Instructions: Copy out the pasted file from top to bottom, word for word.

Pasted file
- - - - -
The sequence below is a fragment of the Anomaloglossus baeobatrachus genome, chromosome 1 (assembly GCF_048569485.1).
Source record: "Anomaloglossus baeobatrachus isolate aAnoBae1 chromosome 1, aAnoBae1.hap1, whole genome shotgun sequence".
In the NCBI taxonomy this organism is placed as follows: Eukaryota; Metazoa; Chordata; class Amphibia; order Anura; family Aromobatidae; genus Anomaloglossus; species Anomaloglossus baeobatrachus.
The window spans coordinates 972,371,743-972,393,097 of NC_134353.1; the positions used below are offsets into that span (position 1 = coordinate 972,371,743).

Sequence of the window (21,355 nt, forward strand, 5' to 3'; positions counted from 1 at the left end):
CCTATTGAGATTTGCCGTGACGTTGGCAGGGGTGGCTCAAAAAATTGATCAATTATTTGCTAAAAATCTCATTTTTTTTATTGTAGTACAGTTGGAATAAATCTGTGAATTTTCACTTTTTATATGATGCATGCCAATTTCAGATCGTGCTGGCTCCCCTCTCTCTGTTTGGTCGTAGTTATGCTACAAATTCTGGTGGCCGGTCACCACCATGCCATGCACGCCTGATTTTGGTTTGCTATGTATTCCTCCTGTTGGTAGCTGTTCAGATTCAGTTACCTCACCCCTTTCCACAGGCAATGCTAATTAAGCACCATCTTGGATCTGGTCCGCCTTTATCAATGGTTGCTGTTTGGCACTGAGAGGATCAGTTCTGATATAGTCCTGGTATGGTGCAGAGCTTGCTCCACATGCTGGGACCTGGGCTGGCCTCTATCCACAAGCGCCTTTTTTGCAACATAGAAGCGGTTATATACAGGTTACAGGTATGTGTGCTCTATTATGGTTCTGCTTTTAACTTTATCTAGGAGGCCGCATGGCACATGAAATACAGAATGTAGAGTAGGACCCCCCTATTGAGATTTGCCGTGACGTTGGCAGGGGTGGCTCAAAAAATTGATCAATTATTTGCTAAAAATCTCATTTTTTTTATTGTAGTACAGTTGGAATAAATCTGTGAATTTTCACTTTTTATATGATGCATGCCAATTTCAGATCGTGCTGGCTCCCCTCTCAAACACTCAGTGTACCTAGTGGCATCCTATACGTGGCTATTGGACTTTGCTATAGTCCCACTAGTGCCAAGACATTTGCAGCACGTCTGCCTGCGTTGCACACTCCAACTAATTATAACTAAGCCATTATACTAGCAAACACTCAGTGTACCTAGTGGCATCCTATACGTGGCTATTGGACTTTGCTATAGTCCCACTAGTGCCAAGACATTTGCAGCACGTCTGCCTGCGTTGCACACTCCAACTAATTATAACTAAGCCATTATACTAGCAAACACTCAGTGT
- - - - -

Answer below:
The sequence below is a fragment of the Anomaloglossus baeobatrachus genome, chromosome 1 (assembly GCF_048569485.1).
Source record: "Anomaloglossus baeobatrachus isolate aAnoBae1 chromosome 1, aAnoBae1.hap1, whole genome shotgun sequence".
In the NCBI taxonomy this organism is placed as follows: Eukaryota; Metazoa; Chordata; class Amphibia; order Anura; family Aromobatidae; genus Anomaloglossus; species Anomaloglossus baeobatrachus.
The window spans coordinates 972,371,743-972,393,097 of NC_134353.1; the positions used below are offsets into that span (position 1 = coordinate 972,371,743).

Sequence of the window (21,355 nt, forward strand, 5' to 3'; positions counted from 1 at the left end):
CCTATTGAGATTTGCCGTGACGTTGGCAGGGGTGGCTCAAAAAATTGATCAATTATTTGCTAAAAATCTCATTTTTTTTATTGTAGTACAGTTGGAATAAATCTGTGAATTTTCACTTTTTATATGATGCATGCCAATTTCAGATCGTGCTGGCTCCCCTCTCTCTGTTTGGTCGTAGTTATGCTACAAATTCTGGTGGCCGGTCACCACCATGCCATGCACGCCTGATTTTGGTTTGCTATGTATTCCTCCTGTTGGTAGCTGTTCAGATTCAGTTACCTCACCCCTTTCCACAGGCAATGCTAATTAAGCACCATCTTGGATCTGGTCCGCCTTTATCAATGGTTGCTGTTTGGCACTGAGAGGATCAGTTCTGATATAGTCCTGGTATGGTGCAGAGCTTGCTCCACATGCTGGGACCTGGGCTGGCCTCTATCCACAAGCGCCTTTTTTGCAACATAGAAGCGGTTATATACAGGTTACAGGTATGTGTGCTCTATTATGGTTCTGCTTTTAACTTTATCTAGGAGGCCGCATGGCACATGAAATACAGAATGTAGAGTAGGACCCCCCTATTGAGATTTGCCGTGACGTTGGCAGGGGTGGCTCAAAAAATTGATCAATTATTTGCTAAAAATCTCATTTTTTTTATTGTAGTACAGTTGGAATAAATCTGTGAATTTTCACTTTTTATATGATGCATGCCAATTTCAGATCGTGCTGGCTCCCCTCTCAAACACTCAGTGTACCTAGTGGCATCCTATACGTGGCTATTGGACTTTGCTATAGTCCCACTAGTGCCAAGACATTTGCAGCACGTCTGCCTGCGTTGCACACTCCAACTAATTATAACTAAGCCATTATACTAGCAAACACTCAGTGTACCTAGTGGCATCCTATACGTGGCTATTGGACTTTGCTATAGTCCCACTAGTGCCAAGACATTTGCAGCACGTCTGCCTGCGTTGCACACTCCAACTAATTATAACTAAGCCATTATACTAGCAAACACTCAGTGT